Professional soccer players may have tremendous athletic talents. But their oral health tends to be poor, according to a coalition of researchers in the United Kingdom. And this poor oral health could lead to poor performance on the field and personal well-being off the field.
During the study, 6 dentists examined 187 players who represented greater than 90% of their senior squads, including 5 Premier League teams, 2 Championship teams, and a League One team. The exams were carried out at club training facilities using standard methods and outcomes. The researchers also collected questionnaire data.
According to the results, 37% of players had active dental caries, and 53% saw dental erosion. Also, 8 out of 10 players had gingivitis, with 5% suffering from moderate to severe irreversible periodontal disease. Furthermore, 16% said they had current pain in their mouth or teeth, and 27% reported dental sensitivity to hot or cold food or drink.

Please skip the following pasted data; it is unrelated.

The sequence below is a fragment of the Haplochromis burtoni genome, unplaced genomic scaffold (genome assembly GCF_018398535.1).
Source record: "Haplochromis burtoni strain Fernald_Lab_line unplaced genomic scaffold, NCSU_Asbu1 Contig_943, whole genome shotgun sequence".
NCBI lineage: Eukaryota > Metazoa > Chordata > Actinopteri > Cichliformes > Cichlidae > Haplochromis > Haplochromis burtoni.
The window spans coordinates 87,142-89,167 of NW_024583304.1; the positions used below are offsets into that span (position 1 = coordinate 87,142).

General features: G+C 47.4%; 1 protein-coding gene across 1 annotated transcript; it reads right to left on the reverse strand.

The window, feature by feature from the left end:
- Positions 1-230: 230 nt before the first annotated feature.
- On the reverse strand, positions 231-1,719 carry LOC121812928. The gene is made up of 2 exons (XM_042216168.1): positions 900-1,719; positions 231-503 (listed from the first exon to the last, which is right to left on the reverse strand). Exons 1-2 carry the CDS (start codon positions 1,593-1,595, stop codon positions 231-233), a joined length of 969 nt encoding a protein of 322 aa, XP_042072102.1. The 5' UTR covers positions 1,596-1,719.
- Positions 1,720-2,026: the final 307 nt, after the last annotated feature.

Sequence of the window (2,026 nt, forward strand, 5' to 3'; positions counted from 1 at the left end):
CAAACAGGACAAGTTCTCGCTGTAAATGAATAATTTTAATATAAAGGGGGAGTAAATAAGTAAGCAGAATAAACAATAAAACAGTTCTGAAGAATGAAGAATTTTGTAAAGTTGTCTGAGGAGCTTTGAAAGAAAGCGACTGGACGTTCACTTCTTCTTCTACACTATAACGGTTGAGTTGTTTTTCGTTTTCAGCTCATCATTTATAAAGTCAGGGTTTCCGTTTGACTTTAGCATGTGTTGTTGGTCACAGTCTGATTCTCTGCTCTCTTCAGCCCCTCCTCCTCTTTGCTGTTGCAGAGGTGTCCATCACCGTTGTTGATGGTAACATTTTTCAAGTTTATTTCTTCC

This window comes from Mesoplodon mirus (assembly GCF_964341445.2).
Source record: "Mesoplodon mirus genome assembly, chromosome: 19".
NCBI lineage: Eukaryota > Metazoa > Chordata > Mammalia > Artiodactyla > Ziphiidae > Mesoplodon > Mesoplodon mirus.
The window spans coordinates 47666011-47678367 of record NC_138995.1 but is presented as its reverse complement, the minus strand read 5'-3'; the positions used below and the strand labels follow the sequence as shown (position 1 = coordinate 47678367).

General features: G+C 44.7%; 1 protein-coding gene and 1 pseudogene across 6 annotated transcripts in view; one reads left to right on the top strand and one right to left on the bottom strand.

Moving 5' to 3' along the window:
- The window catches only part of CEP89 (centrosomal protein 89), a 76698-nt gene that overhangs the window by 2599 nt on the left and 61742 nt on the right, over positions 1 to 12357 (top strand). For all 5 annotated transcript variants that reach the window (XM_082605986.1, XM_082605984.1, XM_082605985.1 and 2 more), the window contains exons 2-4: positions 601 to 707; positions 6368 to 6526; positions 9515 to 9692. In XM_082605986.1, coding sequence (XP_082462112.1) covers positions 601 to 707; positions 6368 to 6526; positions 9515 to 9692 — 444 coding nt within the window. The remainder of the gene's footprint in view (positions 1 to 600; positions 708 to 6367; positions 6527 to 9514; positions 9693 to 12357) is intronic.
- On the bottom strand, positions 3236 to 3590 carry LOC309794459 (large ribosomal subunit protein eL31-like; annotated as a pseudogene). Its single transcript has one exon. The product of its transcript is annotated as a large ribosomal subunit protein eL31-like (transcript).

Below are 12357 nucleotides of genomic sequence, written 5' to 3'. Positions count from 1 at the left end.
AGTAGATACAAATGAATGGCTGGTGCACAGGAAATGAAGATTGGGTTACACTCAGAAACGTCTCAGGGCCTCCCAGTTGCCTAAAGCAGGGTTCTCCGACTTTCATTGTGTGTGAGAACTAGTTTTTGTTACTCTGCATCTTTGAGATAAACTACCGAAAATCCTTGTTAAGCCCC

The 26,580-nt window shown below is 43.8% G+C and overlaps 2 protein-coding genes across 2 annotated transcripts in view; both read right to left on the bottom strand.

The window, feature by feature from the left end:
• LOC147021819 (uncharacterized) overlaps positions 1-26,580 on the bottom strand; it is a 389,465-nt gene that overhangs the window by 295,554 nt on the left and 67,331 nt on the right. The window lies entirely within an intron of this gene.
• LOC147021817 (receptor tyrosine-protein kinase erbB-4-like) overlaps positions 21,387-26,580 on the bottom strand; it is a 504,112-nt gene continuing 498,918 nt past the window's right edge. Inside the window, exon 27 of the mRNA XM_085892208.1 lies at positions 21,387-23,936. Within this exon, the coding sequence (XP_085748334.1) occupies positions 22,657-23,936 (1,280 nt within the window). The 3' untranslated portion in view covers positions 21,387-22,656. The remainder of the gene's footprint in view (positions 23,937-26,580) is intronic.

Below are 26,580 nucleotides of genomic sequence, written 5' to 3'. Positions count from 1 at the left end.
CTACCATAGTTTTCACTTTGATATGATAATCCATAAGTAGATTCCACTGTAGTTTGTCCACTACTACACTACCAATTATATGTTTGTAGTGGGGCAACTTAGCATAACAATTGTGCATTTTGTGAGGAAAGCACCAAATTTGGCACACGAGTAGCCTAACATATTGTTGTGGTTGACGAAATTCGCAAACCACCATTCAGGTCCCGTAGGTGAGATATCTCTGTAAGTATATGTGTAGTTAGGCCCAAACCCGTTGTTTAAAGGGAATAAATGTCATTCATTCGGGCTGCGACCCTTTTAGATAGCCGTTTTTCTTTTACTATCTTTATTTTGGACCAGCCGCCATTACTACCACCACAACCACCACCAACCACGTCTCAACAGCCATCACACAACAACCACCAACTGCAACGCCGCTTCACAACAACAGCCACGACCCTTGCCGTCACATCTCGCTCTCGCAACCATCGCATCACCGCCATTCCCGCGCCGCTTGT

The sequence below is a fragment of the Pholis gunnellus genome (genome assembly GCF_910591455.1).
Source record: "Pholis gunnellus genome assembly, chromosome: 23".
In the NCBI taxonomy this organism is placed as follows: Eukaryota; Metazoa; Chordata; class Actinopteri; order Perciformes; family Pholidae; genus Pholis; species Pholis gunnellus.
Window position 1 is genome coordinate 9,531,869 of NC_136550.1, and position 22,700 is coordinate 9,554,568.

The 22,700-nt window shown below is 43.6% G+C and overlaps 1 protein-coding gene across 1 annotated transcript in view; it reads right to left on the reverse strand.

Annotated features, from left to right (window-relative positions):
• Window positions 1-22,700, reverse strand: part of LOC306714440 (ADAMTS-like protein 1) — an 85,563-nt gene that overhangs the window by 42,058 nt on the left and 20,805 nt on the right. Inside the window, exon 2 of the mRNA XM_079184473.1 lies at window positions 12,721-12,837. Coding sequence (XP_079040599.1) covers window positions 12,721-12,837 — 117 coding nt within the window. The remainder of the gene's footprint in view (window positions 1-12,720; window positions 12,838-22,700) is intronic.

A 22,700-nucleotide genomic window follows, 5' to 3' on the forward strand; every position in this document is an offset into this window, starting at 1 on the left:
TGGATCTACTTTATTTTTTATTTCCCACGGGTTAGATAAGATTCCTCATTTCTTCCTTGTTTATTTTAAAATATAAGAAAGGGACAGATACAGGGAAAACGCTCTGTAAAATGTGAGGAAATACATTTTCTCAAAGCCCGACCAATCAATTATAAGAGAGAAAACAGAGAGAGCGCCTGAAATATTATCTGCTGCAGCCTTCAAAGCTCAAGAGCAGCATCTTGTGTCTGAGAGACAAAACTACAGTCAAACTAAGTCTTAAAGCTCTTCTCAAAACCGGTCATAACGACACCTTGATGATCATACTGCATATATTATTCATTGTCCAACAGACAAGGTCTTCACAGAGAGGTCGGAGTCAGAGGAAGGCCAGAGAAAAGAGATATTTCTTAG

Additionally, 45% said they were bothered by their oral health, with 20% reporting an impact on their quality of life, and 7% reporting an effect on training or performance. Nearly two-thirds or 64% said they drank sports drinks at least 3 times a week, though the researchers noted that the connection between these beverages and erosion is unclear.
Despite check-ups, oral health deteriorated with age as well. The authors of the study, then, are now calling for regular dental screenings to be part of routine medical care in professional soccer, along with an increased emphasis on simple preventive approaches to help athletes look after their teeth and gums.
Melanie Prebble, secretary of the British Association of Dental Therapists, believes much more can be done to raise awareness among young men generally about the impact of poor dental health on sports performance and overall health.
“Perhaps if oral health education and prevention were introduced and promoted in high-level sports, it might have a knock-on positive effect on a wider scale, aiding the education of the general public,” Prebble said. “The dental team needs to identify those patients who are at an increased risk of developing dental caries and provide tailored advice on how to better manage the risk.”
The study, “Poor Oral Health Including Active Caries in 187 UK Professional Male Football Players: Clinical Dental Examination Performed By Dentists,” was published by the British Journal of Sports Medicine.
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